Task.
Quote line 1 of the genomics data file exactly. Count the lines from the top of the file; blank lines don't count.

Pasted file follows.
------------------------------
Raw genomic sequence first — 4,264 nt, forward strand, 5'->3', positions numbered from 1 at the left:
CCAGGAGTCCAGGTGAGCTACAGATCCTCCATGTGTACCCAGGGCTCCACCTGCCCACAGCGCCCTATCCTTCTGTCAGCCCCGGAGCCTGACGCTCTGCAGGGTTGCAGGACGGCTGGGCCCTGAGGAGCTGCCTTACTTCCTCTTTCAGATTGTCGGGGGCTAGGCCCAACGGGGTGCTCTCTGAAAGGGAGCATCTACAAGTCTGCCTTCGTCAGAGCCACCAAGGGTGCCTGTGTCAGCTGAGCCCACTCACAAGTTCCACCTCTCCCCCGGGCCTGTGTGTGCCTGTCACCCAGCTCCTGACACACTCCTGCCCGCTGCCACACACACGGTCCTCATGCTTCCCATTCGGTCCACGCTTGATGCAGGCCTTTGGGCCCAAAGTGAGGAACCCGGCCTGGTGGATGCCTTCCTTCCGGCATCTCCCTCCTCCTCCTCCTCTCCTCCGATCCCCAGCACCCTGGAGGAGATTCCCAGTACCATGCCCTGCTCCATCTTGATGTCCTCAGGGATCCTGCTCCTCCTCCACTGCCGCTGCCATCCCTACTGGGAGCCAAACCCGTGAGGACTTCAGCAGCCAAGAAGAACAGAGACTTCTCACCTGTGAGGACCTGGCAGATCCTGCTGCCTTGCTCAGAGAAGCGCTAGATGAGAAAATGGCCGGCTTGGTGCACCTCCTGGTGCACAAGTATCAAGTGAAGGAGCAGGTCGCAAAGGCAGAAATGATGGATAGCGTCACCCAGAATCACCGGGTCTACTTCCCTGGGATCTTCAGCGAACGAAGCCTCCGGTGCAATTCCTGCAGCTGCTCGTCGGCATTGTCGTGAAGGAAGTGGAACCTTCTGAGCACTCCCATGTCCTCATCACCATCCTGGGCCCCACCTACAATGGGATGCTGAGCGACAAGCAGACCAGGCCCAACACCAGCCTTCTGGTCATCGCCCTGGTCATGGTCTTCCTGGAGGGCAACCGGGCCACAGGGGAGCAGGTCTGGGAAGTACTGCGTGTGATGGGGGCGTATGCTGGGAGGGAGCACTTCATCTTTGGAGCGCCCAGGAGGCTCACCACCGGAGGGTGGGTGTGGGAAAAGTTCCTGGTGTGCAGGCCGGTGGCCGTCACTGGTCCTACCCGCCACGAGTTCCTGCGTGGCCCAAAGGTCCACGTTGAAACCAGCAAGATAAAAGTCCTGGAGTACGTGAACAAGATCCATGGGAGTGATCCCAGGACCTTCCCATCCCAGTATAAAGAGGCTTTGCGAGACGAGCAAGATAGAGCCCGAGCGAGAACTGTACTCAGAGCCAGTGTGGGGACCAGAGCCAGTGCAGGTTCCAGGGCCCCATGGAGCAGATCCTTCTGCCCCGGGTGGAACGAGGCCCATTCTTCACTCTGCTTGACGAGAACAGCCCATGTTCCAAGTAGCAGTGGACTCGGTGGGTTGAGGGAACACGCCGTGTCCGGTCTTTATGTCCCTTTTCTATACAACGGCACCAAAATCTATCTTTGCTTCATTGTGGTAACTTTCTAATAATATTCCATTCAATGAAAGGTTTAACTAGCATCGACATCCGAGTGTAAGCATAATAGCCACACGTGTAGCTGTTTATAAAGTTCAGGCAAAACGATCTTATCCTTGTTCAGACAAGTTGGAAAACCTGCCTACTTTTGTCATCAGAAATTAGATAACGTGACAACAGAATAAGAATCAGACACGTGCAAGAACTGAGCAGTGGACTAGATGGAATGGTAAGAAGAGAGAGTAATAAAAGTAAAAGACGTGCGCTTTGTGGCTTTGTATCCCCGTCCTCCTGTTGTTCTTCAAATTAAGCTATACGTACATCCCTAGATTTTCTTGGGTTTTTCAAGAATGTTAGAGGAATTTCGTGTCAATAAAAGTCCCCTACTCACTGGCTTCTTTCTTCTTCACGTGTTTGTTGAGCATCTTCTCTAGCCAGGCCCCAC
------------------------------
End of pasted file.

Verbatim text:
Raw genomic sequence first — 4,264 nt, forward strand, 5'->3', positions numbered from 1 at the left: